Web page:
Wayne State alumni and One Hamtramck will reveal the first large outdoor mural to depict Bengali culture in the United States on Oct. 21. The mural will be located at 3105 Carpenter St. on the border of Detroit and Hamtramck, according to One Hamtramck’s website.
One Hamtramck, a private company that “function(s) like a non-profit and work(s) at the grassroots in a nonprofit manner,” according to its website, initially started the project five years ago.
Maisha Rahman, an alumna of WSU class of 2016 and a member of the mural’s content committee, said that while the company faced some obstacles during the process which caused delays, she stuck with the project as a way to reconnect to her roots.
“This project has been very reminding of why I love my culture and a way for me to reconnect with it," she said. "I’ve learned more about where I come from and who I am today.”
The mural will display the history and culture of Bangladesh. The mural is painted by muralist Victor Quiñonez, also known as Marka27, said Shaffwan Ahmed, another member of the content committee and alumnus of WSU class of 2012.
“The process (of picking a muralist) got passionate at times and people had different preferences but we were able to pick an artist who had what we wanted,” said Ahmed. “Members of the committee contacted many artists and looked over their proposals and we voted based on the artist’s abilities and past works.”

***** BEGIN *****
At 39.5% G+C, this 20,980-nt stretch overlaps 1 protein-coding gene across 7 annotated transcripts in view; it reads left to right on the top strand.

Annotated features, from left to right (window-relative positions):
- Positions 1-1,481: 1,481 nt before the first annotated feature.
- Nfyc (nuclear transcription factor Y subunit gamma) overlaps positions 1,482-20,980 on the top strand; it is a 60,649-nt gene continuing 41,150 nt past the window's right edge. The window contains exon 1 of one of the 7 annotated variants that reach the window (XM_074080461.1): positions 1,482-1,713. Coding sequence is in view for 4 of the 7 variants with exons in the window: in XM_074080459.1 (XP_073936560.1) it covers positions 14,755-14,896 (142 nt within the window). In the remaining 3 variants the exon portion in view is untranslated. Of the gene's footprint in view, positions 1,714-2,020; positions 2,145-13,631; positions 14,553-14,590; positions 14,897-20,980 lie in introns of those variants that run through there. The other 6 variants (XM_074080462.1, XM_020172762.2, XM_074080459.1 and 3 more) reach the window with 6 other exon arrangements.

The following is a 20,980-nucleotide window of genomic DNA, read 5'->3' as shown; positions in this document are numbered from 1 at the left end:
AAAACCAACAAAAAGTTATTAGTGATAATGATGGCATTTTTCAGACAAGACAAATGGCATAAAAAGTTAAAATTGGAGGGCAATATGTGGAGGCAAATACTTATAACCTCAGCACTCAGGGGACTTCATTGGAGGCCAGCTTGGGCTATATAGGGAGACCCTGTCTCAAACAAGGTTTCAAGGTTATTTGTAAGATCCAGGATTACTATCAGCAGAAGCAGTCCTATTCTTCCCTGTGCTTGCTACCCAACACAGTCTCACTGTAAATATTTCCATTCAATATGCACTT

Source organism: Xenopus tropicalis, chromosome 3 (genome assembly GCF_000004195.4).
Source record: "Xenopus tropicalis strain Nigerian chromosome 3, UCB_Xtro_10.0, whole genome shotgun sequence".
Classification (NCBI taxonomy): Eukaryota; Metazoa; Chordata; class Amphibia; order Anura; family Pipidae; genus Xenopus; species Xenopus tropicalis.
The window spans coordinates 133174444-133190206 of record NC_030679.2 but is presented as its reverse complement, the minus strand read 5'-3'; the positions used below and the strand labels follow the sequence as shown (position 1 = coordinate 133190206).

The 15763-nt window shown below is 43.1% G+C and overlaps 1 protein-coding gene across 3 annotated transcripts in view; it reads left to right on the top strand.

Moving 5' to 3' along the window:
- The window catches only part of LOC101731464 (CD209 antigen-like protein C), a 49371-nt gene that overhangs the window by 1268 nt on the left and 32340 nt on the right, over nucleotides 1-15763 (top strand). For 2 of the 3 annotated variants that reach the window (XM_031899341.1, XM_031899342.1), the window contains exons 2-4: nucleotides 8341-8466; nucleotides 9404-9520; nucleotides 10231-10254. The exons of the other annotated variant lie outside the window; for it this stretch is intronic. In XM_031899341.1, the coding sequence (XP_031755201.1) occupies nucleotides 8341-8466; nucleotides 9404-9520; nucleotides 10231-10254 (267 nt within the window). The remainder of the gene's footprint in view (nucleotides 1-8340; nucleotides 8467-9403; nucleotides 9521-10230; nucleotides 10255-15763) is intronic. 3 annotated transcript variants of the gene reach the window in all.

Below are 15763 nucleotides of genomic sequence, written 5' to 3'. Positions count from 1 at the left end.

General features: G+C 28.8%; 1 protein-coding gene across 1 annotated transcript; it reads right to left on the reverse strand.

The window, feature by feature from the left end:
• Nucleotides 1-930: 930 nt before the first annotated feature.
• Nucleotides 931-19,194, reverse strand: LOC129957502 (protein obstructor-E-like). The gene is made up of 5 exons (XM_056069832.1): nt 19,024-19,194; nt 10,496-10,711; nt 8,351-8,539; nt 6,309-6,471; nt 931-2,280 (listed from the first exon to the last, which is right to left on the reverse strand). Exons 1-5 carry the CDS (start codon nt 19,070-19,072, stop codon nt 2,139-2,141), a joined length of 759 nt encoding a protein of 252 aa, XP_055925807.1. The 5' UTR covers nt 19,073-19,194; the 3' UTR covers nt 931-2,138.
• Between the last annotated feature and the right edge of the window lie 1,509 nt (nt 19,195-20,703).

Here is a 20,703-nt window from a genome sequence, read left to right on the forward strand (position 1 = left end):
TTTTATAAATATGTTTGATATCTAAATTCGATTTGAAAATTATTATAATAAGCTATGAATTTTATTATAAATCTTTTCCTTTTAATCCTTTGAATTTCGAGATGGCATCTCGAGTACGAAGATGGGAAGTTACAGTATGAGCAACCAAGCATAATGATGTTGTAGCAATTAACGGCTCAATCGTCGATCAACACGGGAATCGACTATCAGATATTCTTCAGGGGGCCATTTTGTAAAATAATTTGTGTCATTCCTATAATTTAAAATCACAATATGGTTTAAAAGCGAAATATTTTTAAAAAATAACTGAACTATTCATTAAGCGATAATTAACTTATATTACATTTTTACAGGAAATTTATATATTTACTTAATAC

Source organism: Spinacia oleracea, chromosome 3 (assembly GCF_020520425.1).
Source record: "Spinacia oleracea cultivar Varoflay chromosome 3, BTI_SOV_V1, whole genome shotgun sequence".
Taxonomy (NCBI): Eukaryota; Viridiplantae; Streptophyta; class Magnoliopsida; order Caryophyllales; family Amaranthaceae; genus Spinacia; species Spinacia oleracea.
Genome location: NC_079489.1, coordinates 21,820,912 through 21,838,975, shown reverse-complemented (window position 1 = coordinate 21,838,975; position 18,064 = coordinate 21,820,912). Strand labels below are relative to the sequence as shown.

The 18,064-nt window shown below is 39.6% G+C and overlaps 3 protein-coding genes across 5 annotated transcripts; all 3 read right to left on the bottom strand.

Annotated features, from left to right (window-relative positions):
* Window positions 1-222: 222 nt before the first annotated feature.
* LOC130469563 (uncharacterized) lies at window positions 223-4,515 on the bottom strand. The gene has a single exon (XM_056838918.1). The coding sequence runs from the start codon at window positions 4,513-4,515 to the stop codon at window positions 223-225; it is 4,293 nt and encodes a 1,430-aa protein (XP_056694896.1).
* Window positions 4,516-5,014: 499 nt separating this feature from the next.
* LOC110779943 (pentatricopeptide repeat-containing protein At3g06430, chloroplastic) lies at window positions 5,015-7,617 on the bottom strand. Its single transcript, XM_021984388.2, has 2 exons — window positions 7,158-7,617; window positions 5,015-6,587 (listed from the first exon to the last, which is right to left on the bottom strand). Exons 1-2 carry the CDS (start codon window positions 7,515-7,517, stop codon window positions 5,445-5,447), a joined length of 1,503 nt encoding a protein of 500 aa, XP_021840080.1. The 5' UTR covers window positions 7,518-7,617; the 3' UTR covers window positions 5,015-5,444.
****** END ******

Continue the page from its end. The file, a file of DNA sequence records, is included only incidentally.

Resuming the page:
Marka27 specializes in graffiti and large-scale street art. According to his site, he thinks what is most important is the ability to engage with the audience in order to create a dialogue.
Ahmed, who lives next door to the mural’s location, said he had plans to curate a mural with his best friend before joining forces with One Hamtramck. Ahmed said participating in the creation of the mural has been rewarding thus far.
“Being able to see it go from an idea to an actual thing is awesome,” he said.
Jabed Khan, the president of the Bangladeshi Student Association at WSU, said the Bengali student body helped in any way they could for this project.
“One Hamtramck is a big thing for everybody, especially for Bengalis,” he said. “One Hamtramck is representing the Bengali culture, community and culture (through this mural).”
Khan said that although Bangladesh is thousands of miles away from the United States, One Hamtramck helps make it feel closer.
“It’s going to be a memorial for the future we can all look back at and show future generations as we drive through Carpenter Street,” Khan said. “I’m proud that it’s going to be a success, and this is what came out of the hard work. I’m glad me and my team were part of this.”
The mural has a 20-year contract, according to a blog post by Bill Meyers on the One Hamtramck website.
Both Rahman and Ahmed said their time at WSU helped strengthen their bond with their culture.
“WSU is a really diverse place and where I learned to be confident with where I come from,” said Rahman. “I saw people who looked like me and was able to embrace my culture more, and it was such a great experience to go there.”
“I was able to experience a diverse community in college,” said Ahmed. “I didn’t get to attend school with a lot of people from my culture because many didn’t attend my high school (at the time). I met other Bangladeshi Americans at WSU and learned about how big the community really was in college.”
The mural will be revealed Oct. 21 at 2 p.m.
Susana Hernandez is The South End’s WSU Board of Governors and campus housing beat reporter. She can be reached at firstname.lastname@example.org.
Cover photo by Shaffwan Ahmed.